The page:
The Power of Fear

(I’ve been clearing out my computer desktop and found some blog posts that I’d started writing but never posted – this is one from late 2015.)

For the last few weeks I’ve been mulling over a creative project. It’s not amazingly innovative – the proposed name I have is Freetown 366. It would be one of those projects where I try to publish a street photo every day in 2016 (which happens to be a leap year). The goal is to have a big creative project for me to focus on, which gets me out taking a lot more photos (instead of just listening to photography podcasts and reading websites).

The issue is of course that that’s quite a lot of photos, when so far I’ve taken no street photos in my life! For the past few weeks I’ve been trying to get myself to walk around the streets with my camera. But here comes the rub – I always find an excuse not to. A few months back it was that I needed a new camera – which is why a bought a little Sony camera (A5100). Then the big fear was theft, so I bought a handy wrist strap. But still I kept finding excuses – including the weather. I came to realise that there was a deep seated fear inside me about stepping out. On the surface the principal fear would be getting my camera stolen, getting into arguments or getting attacked – all of which are pretty unlikely events. The most likely negative outcome, getting the camera taken from me, hardly constitutes the end of the world.

Instead there’s a really deep underlying fear of failure, and a reluctance to leave comfort zones. It’s actually a big thing for me. I don’t really have many excuses for not doing projects like this – work is calming down, I have plenty of free time (not having much else to do without family here). And I also want to be the type of person who is a good photography, carries out projects, and writes. These are things I pencil in for my post-2030 working life, though I take on board the wisdom of Tim Ferris and others that there’s no use saying ‘I’ll do X later in life’ – if you can’t do it now, you won’t do it then.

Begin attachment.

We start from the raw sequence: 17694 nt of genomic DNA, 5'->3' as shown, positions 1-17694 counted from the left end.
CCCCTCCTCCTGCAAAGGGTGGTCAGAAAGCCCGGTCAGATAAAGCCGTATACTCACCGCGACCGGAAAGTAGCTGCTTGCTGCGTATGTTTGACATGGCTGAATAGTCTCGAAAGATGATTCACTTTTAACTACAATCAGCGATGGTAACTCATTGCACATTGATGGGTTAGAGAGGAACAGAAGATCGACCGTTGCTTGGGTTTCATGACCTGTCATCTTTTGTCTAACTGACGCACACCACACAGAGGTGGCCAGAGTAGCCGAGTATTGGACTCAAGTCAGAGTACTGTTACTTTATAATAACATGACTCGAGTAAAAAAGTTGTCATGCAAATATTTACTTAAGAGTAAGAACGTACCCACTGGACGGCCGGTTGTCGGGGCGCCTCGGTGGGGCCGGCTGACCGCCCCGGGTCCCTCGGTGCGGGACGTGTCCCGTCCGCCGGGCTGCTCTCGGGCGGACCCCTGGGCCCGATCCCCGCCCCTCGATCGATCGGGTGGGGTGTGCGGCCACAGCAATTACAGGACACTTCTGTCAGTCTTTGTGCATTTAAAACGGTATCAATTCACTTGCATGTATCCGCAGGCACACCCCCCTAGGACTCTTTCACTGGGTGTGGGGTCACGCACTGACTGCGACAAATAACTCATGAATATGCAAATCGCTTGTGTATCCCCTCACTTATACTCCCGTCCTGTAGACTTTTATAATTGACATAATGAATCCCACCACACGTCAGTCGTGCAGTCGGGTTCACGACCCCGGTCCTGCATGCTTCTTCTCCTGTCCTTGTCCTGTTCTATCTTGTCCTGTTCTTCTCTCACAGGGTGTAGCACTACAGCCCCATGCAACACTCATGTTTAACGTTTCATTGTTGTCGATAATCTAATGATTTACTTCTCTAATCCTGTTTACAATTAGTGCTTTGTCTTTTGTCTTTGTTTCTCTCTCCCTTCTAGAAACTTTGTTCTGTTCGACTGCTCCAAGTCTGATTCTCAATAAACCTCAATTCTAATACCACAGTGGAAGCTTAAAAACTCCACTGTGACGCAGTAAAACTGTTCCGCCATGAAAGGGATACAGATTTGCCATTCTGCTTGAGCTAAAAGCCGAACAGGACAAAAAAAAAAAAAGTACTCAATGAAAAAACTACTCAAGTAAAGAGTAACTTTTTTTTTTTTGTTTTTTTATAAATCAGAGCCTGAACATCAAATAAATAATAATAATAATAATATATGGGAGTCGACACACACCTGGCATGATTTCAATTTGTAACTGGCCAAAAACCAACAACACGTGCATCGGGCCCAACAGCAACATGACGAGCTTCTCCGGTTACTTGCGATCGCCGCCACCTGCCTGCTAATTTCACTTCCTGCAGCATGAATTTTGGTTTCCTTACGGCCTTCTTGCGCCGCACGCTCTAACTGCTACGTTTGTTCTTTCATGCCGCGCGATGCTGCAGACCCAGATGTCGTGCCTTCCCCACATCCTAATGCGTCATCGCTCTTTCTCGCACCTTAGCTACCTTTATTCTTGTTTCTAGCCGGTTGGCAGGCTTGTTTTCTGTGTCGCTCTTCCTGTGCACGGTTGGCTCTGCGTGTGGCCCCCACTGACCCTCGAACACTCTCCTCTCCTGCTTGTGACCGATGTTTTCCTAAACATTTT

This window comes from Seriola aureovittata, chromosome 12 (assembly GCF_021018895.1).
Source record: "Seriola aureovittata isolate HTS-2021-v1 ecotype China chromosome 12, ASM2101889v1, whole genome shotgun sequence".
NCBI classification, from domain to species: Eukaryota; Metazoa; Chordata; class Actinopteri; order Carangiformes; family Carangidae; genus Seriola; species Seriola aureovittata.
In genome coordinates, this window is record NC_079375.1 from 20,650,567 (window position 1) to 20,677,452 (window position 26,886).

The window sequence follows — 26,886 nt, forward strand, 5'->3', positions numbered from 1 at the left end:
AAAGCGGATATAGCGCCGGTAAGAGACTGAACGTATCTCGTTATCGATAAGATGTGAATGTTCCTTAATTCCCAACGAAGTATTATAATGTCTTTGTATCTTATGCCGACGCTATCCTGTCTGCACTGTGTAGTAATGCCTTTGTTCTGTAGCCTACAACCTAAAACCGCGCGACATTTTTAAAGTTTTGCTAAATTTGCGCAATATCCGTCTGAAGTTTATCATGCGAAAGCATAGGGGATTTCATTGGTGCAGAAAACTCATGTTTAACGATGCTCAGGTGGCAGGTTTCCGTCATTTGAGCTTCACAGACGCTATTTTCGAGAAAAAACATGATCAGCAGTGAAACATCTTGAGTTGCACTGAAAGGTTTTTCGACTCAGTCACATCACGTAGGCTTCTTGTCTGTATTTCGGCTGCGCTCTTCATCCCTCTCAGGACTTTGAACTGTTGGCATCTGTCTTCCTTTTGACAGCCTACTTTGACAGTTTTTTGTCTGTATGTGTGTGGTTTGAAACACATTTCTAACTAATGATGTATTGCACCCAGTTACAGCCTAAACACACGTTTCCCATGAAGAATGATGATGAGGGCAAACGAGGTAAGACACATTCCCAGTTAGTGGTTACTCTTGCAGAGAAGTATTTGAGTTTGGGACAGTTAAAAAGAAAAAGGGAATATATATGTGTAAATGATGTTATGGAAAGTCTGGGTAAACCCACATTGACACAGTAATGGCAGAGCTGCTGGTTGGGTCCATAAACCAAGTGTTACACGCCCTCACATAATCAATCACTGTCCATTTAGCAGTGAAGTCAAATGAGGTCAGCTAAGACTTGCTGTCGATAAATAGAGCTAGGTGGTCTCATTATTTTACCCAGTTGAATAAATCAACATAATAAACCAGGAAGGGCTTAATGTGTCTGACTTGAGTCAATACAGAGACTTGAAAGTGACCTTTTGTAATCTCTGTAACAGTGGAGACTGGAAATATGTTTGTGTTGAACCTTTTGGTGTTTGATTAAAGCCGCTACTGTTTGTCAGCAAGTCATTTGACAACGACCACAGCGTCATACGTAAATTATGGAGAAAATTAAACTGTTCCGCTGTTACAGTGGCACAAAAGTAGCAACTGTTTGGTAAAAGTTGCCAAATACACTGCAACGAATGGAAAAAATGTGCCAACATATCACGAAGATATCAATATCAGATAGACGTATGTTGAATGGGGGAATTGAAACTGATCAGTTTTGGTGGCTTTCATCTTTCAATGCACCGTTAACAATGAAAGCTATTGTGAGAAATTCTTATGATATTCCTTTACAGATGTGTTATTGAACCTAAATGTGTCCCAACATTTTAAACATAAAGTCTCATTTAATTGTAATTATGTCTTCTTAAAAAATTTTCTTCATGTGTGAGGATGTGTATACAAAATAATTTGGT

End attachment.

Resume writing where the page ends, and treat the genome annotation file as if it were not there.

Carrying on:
On Friday evening (when the light was really nice) I delayed again, but on Saturday I got up with the sole intention of driving to work and then walking from there to take photos on a stroll in the city centre. This time, after weeks of putting off, I actually did it. I’d like to say that after overcoming my fears things all opened up and I came back with lots of stunning images. In fact, after more than an hour walking around I came back with very few keepers. But it’s a start.


Postscript (15 May 2018) – I finally got out there, and I didn’t skip a day of publishing photos throughout 2016 on a Facebook page, Freetown Street 366. The project didn’t create a massive buzz, but those who found the page, enjoyed the project, and the photos were featured in a local online magazine, where they are continually used to illustrate stories. There were no negative experiences to report from the streets beyond a few people saying no when I asked for permission to take their photo – and the camera I bought back then with its basic lens has been kicking around in my work bag every day since then, and continues to serve me well (in fact I sold all my other camera equipment).

There’s a mix of quality in the images, but all in some way capture the Freetown street. Did it massively increase my photography skills? I don’t think so. Did I learn how to use the camera beyond the basic settings? No. But still, I have the satisfaction of having completed a major project and created a body of work that I can be proud of. So, here’s to breaking through fear.

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